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29 October 2015

The Far Reaching Jews of Fordon- part 7, The Auerbach Family

Even though it has been many months since I posted about the Jews of Fordon, it does not mean that they haven't been on my mind. As the ancestral home of my Rosenbaum family, I seem to spend a lot of time researching the Jews of that part of the world. Today, I am writing about a family not only from Fordon, but a family that continued to have influence on my family for many years after they arrived in the United States, the Auerbach family.
Frederick H. Auerbach and his brother, Samuel H. Auerbach were both born in Fordon, two of the children of Hillel and Bertha (Friedman) Auerbach. While still just young men, the two made their journeys to America. Frederick, who was born in 1836 was first, arriving sometime before 1857. In was in 1857 that he appears in California during the gold rush where he opened a store in a mining camp called Rabbit Creek, the first of what would grow to be a great department store empire.
Samuel, born on 15 June 1847, arrived in New York on 15 June 1862, his 15th birthday. This we know, because later in life Samuel became quite the world traveler and left a good deal about his birth and arrival on the various United States passport applications he filled out. The application below comes from the year 1913 when he applied for his wife and daughter to travel abroad. he quickly made his way west and joined his brother, where in 1863 they settled in Austin, Nevada, where there had been some major mining strikes.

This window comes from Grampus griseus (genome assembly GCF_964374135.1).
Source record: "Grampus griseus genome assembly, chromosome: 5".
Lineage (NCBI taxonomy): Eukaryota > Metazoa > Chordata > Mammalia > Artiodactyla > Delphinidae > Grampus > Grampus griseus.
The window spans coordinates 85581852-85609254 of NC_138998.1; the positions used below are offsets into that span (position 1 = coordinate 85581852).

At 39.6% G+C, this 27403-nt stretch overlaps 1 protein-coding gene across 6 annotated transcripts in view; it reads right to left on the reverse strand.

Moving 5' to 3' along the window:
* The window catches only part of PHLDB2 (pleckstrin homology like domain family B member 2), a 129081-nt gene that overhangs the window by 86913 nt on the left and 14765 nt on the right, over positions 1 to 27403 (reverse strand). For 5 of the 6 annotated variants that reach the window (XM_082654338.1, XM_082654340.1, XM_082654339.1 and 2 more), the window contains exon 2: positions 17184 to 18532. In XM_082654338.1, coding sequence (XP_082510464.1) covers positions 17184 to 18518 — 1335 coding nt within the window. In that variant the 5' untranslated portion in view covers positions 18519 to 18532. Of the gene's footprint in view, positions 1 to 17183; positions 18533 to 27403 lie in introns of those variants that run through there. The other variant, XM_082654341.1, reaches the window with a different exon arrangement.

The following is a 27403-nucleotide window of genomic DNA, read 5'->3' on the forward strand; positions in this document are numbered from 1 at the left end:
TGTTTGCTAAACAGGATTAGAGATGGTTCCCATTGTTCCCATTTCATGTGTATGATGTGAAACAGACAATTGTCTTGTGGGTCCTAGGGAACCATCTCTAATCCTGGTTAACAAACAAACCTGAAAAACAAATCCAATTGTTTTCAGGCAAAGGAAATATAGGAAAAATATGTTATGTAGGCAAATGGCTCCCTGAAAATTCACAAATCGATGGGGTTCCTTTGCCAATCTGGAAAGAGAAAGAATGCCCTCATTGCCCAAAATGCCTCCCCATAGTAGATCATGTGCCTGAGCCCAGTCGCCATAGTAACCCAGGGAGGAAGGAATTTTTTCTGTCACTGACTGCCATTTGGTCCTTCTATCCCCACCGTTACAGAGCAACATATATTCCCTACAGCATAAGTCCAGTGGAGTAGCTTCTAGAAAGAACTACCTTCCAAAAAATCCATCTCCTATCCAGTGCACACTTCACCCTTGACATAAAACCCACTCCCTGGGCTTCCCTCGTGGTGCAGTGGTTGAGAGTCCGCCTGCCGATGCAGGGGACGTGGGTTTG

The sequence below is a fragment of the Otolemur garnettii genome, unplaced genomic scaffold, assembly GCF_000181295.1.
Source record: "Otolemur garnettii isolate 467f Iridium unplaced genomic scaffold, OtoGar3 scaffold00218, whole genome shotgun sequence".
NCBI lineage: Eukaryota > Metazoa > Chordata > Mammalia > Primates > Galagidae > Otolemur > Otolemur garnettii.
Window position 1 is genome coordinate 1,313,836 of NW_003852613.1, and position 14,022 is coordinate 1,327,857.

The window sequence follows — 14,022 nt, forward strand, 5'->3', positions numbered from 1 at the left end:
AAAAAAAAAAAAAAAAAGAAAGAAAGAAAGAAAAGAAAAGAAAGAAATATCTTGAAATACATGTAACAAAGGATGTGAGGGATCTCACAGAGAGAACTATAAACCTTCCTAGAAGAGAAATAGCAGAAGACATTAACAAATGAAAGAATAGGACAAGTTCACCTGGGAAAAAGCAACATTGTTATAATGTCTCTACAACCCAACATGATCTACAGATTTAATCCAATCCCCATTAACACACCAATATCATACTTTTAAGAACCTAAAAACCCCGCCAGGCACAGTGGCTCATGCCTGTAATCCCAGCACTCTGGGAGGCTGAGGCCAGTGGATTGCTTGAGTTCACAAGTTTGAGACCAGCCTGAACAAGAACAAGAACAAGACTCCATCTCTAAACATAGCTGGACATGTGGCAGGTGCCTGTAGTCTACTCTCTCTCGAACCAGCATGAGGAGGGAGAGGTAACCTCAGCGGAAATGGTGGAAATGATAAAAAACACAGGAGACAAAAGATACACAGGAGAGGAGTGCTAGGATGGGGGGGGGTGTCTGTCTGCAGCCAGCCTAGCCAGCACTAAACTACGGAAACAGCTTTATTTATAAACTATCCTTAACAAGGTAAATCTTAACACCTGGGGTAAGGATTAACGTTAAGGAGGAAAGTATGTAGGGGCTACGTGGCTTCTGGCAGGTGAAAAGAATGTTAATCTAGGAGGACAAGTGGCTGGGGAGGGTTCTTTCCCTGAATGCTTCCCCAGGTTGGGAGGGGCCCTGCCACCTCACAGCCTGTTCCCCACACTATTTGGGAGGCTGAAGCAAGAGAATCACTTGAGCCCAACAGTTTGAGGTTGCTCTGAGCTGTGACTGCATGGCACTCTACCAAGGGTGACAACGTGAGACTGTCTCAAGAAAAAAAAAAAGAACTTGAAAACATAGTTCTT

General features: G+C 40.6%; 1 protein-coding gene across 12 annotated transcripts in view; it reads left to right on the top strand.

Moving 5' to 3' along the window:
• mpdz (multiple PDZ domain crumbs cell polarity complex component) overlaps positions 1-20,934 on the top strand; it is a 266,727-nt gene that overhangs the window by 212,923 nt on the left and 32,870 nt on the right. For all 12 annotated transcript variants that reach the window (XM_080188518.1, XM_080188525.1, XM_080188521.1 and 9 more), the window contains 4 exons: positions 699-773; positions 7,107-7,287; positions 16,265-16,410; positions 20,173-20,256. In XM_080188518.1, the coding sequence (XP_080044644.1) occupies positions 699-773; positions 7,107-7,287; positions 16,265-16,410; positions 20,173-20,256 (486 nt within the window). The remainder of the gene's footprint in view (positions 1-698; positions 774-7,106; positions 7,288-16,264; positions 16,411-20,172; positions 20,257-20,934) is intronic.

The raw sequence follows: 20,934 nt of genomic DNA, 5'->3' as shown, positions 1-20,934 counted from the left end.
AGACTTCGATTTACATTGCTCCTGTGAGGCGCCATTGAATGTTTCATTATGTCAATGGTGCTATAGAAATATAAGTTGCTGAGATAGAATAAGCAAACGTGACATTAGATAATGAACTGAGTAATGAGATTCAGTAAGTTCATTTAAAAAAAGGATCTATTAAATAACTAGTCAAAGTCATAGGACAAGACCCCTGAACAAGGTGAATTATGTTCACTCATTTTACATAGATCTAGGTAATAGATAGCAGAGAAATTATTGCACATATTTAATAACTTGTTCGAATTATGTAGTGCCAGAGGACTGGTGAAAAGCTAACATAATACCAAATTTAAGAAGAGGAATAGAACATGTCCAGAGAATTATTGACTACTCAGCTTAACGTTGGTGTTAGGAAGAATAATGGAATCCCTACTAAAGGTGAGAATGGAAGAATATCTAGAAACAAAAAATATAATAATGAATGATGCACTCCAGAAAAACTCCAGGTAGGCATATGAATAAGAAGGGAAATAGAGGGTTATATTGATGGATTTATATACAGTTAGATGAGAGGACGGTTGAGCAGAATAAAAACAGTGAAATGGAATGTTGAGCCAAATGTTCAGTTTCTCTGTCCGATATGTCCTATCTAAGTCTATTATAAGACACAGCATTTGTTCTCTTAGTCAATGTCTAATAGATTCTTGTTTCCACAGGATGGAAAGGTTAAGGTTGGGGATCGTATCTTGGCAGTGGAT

Shortly after their arrival in Nevada, Frederich went on trip to Salt lake City, looking for a location to build a new store. Upon his arrival. he decided he needed help to find a good location for the new store. He hadn't been so successful by not knowing who could help him, so he went right to the top and enlisted the help of Brigham Young. It was then that Brigham Young walked around Salt Lake City with him and they were able to secure the property now located on Main Street for their first Utah department store. This store, called F. Auerbach & Bros. was to be the beginning of a relationship that would last for well over 100 years.
The Auerbach brothers were not content to have just one store in Utah so they opened others in places such as Ogden and Corinne. From their days following the Gold Rush and mining strikes they had learned how to go where the people were. With this in mind they also had small tent locations along the path of the new Transcontinental Railroad that was being built across the country. That railroad brought the east and west together in May of 1869 at Promontory Point, Utah. The Auerbach brothers were able to become fixtures in Utah, two Jewish boys among the mostly Mormon population.
Over time the stores continued to thrive and grow, which made it necessary to expand to bigger locations. In 1879, the store was moved to a new location, the former Masonic building. Again in 1912, a move was needed and the store was moved again to the corner of Broadway and State Street. The picture below shows that building. This building
also adds more to the story for my own family, for it was here that my grandfather, Eugene Arthur Knowles, served as the painter for the Auerbach family. His wife, my grandmother, was the granddaughter of Moses David Rosenbaum, a Jew from Fordon.
Frederick was not around to see this last building as he died in 1896. He never married and was buried in the B'nai Israel Cemetery in Salt Lake City. The running of the business fell to Samuel who by then had married to the former Eveline Brooks, and over time they had 8 children.